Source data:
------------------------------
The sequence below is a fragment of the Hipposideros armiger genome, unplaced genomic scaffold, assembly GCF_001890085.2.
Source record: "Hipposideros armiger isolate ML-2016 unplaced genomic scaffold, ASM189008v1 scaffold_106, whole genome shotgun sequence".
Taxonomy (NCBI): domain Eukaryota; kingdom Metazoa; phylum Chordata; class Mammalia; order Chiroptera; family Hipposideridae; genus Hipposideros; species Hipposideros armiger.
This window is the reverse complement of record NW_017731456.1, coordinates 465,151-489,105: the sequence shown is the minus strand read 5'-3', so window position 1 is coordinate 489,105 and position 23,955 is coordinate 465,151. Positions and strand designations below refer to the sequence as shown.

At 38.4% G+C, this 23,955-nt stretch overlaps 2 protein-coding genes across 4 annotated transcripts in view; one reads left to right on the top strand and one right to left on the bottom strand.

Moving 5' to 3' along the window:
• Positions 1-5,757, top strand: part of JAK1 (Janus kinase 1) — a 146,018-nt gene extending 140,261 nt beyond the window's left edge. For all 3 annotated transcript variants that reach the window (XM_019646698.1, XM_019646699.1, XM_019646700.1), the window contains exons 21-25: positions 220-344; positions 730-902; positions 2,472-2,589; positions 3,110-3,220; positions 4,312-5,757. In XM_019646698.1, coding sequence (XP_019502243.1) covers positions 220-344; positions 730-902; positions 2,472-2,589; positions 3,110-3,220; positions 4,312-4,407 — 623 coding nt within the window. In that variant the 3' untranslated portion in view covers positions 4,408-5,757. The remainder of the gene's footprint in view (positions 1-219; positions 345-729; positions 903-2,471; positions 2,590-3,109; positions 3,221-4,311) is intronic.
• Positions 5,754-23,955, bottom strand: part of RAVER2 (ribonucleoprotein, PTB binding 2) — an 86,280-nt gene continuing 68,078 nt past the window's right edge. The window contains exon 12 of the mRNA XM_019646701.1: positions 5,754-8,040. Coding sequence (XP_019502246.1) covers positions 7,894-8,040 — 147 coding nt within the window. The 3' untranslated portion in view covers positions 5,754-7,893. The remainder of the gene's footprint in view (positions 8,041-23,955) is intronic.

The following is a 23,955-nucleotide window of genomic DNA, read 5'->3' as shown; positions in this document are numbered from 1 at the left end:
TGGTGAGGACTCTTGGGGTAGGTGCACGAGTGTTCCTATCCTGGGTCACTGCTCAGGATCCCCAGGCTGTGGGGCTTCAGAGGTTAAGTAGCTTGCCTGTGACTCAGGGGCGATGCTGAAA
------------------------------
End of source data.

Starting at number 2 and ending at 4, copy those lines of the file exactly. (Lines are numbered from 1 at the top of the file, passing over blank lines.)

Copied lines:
Source record: "Hipposideros armiger isolate ML-2016 unplaced genomic scaffold, ASM189008v1 scaffold_106, whole genome shotgun sequence".
Taxonomy (NCBI): domain Eukaryota; kingdom Metazoa; phylum Chordata; class Mammalia; order Chiroptera; family Hipposideridae; genus Hipposideros; species Hipposideros armiger.
This window is the reverse complement of record NW_017731456.1, coordinates 465,151-489,105: the sequence shown is the minus strand read 5'-3', so window position 1 is coordinate 489,105 and position 23,955 is coordinate 465,151. Positions and strand designations below refer to the sequence as shown.